This beer is delicious. I already have ingredients to make it again. Soon. It’s almost out.
Previously I made it without crystal 120, but that malt adds great body and plum/raisin maltiness. While it is full-bodied the beer is not heavy. Traditional British hops give it a earthy, muddied bitterness leading into a spicy rye and Hallertau kick. The finish is peppery, slightly sweet and just a little thick on the tongue. I want more.
I really appreciate the ability to do multi-step mashes my new system gives me. For this beer I rested 20 mins at 150° F and 40 mins at 163° F which developed that full body while lending enough fermentables to the wort. The gravity settled at 1.017.
As difficult as it is, an extra few weeks conditioning will do wonders. When I tapped it the dried fruit flavors had not developed, however near the end of the keg they come through and really make the beer stellar. I recommend leaving it alone for eight weeks after taking it out of primary. 8 weeks, I thought I waited long enough for this one….
Last September, a day after Hurricane Ike demolished Galveston, I brewed a great rye beer I called Rye of the Hurricane. It was about 20% rye, 5% munich and 75% pale bittered with Mt Hood & Hallertauer hops. The beer came out with a great dry earthy bitterness from the rye and Mt Hood. Five gallons of that beer lasted seven weeks; these day’s I’m lucky to get two weeks out of a keg.
Rye of the Hurricane II will be a very different beer. I increased the ratio of munich malt, and added crystal 120 to the grainbill. To balance the more intense malt flavors that the crystal adds I also stepped up the hopping schedule. Have a look. (Pictures here.)
- 15 lbs Pale 2-row (Rahr)
- 4 lbs Rye malt
- 2 lbs Munich
- 2 lbs Crystal 120L
Doughed in with 9 gallons of spring water to hit 150° F. Rested 20 minutes. Direct-fire heat to 163° F for another 40 minutes. Sparge with 170° F water to collect 10 gallons sweet wort.
- 2 oz 5.2% AA Mt Hood pellets first-wort hop
- 1 oz 4.8% AA Kent Goldings pellets 30 mins
- 1 oz 3.9% AA Hallertau pellets 10 mins
- 1 oz 3.9% AA Hallertau pellets 5 mins
Wyeast 1318 London Ale Yeast III; Fermenting at 70° F.
The reason this beer is only 9 gallons is because I changed my strike water volume and forgot to compensate with extra sparge water. I wanted a thin mash – about 2 qts/lb to really pack this beer with malty goodness, but upon getting 11 gallons of strike water in my new mash tun I could see that adding in 23 pounds of grain would possibly overflow the vessel. I should have added the two missing gallons to the sparge to collect 11-ish gallons of sweet wort at completion of the mash.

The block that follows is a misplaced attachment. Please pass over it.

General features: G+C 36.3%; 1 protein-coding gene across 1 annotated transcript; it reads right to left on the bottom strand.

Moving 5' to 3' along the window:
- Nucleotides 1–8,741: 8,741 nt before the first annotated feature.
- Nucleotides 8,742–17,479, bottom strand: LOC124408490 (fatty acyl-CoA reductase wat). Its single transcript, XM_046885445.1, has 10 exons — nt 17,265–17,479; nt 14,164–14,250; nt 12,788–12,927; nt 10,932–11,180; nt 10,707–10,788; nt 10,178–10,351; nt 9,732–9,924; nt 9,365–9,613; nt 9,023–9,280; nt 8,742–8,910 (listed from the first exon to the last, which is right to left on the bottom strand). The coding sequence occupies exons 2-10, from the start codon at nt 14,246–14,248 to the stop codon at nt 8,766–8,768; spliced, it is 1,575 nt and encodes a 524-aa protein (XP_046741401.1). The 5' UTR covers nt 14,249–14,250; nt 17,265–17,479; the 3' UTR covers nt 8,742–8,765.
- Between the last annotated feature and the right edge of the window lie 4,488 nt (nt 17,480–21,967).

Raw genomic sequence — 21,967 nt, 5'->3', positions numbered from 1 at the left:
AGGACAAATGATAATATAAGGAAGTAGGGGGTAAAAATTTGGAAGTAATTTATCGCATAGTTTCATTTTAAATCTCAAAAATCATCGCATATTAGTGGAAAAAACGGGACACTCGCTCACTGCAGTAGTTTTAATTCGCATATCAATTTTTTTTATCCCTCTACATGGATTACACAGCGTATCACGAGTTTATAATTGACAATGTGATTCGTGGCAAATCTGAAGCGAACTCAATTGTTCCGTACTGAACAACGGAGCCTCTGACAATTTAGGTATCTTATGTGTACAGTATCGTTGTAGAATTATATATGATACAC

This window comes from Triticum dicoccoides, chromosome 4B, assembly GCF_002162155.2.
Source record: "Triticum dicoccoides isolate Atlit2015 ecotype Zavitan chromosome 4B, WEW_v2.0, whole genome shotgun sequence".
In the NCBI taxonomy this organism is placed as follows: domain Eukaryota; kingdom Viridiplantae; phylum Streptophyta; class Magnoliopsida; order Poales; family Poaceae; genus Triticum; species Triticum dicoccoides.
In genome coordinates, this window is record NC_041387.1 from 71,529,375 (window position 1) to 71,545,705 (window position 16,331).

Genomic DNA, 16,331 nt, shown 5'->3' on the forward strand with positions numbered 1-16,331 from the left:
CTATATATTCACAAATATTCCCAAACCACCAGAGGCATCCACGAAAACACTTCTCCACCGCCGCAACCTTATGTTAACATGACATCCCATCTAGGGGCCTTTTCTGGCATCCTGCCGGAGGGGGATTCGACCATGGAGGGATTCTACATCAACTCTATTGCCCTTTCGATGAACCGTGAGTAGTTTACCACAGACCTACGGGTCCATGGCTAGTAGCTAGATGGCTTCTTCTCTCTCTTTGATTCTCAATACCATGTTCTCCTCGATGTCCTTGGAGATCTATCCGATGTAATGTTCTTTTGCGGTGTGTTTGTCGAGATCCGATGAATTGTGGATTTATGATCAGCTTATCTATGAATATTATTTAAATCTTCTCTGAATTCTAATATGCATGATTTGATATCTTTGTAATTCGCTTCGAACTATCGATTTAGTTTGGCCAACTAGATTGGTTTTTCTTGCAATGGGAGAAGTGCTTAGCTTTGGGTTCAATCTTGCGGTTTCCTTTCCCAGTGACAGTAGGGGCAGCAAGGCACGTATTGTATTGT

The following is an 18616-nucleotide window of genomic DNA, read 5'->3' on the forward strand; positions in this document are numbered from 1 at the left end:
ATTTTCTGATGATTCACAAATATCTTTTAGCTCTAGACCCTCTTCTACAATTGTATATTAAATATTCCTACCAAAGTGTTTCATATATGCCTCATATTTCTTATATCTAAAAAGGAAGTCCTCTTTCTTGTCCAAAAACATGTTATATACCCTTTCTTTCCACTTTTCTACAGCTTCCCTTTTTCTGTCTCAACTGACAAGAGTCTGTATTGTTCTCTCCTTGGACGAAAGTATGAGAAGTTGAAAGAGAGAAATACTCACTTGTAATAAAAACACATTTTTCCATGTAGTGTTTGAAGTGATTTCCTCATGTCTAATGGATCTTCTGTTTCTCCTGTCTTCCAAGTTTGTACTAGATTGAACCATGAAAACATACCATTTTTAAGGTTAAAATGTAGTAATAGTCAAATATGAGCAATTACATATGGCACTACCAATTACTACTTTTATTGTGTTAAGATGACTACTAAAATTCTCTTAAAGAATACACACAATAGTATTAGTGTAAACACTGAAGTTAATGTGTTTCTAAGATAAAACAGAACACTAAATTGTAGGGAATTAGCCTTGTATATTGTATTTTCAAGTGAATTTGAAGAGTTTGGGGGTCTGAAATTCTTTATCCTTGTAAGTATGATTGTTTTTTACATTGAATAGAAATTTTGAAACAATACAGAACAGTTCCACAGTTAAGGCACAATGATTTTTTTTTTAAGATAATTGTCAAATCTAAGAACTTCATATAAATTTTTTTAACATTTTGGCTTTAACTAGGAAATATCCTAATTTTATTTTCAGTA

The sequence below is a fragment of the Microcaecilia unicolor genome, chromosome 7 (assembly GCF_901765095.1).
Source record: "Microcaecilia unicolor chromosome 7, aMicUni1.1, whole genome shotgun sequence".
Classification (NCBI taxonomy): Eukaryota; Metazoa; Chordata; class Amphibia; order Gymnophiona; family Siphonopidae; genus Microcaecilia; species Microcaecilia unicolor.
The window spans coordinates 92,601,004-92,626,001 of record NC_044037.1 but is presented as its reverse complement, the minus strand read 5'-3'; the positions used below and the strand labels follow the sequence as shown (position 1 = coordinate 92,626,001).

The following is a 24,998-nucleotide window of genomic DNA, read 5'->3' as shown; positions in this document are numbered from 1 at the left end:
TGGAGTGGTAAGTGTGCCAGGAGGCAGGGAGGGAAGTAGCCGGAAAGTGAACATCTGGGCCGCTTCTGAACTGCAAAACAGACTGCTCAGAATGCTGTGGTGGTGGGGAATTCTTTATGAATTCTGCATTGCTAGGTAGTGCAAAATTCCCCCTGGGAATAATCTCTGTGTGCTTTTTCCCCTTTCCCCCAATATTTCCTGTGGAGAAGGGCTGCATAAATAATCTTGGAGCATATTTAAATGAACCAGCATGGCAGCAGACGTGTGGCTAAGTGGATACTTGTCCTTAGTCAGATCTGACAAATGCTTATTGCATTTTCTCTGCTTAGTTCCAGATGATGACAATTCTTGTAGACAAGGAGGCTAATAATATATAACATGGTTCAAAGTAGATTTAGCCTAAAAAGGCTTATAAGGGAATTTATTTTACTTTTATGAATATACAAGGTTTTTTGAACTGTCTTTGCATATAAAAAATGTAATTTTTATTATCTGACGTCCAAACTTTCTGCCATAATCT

The wort tasted awesome, simply fantastic. It’s taking all my power not to keg & tap the beer this week – 9 days through fermentation. I hope I have the will to let it sit for another nine days, but I’m out of homebrew at the time. The bitter I made as a yeast starter for Gnarly Barleywine started out “meh” because I tapped it way too early. It became a nice beer near the end of the keg. I will keep that lesson in mind while I drink some commercial beer.
On ITAFtHD I made a brown ale from AHS. Readers will know that I really messed that one up using RO water. I came out with 15 gallons when I expected only 10 – meaning that the beers were weak. Beer #2 was a slow starter, taking two days and some krasuen from beer #1 to get going. I kegged the beers today.
Number 2 was totally spoiled. Might get it through my head now to slow down the rate at which I pass the beer through the CFC. I suspect I pitched my starter into hot wort, killing the yeast. In the end, I came out with the same volume I was expecting (10 gallons) but the wrong strength. Evil Brown #1 ought to be ready for Thanksgiving when we have company over to celebrate.
Final Gravity: 5% brix.
I also ran out of the totally delicious Rye of the Hurricane today. Gonna make that one again. The beer came out with a great dry earthy bitterness from the rye malt and Mt Hood hops. It needed a little more body so I think I will increase the ratio of Munich to pale malts.
Yesterday the eye of hurricane Ike passed 85 kilometers westward of my house in Bryan, TX. It caused no damage to speak of here. Our neighbors lost a tree, but after Adrienne and I helped him cut it down we waited out the storm with some spicy barley soup and laptops. We did not lose power or water like Galveston and wish a speedy recovery to them.
Today was brew-day. I had a crisp rye ale lined up from Austin Homebrew Supply and a starter of Wyeast 1968 ready to go. AHS advertised this recipe being similar to Real Ale’s Full Moon Pale Rye, which I like. Bear Republic makes a great rye IPA and I would like to explore brewing with rye malt.
Had a few friends over to help share some (commercial) beer. The brew went by in a typical way. My efficiency is often quite low (50% today) so I topped off the recipe with a kilogram of dry malt extract. I got about 45 liters out of it which indicates that I sparge too much. OG was 12.8% brix with 41-ish IBUs. The recipe:
- 7.75 kg Pale malt
- 2.0 kg Rye Malt
- 1.0 kg Light Dry Malt Extract
- 0.5 kg Munich Malt
- 110 g 5.3% AA Mt Hood (60 mins)
- 55 g 1.5 % AA (!) Hallertauer (5 mins)
Wyeast 1968 London ESB Ale yeast.
Mashed 2.5 liters of water per kg at 65° C for 60 minutes. Sparged with 37 liters water to collect 51 liters of sweet wort. Measured the gravity to be 7.8% Brix.
I boiled for 30 minutes before adding the Mt Hood trying to get my volume down and gravity up. The wort has a nice sweetness to it, but I do not taste much rye. Chilling the wort is still a problem as I can only get down to about 32° C. When I put together a stand for my equipment I will make space for a pre-chiller. However, the brew is now fermenting in the duck-in cooler I made.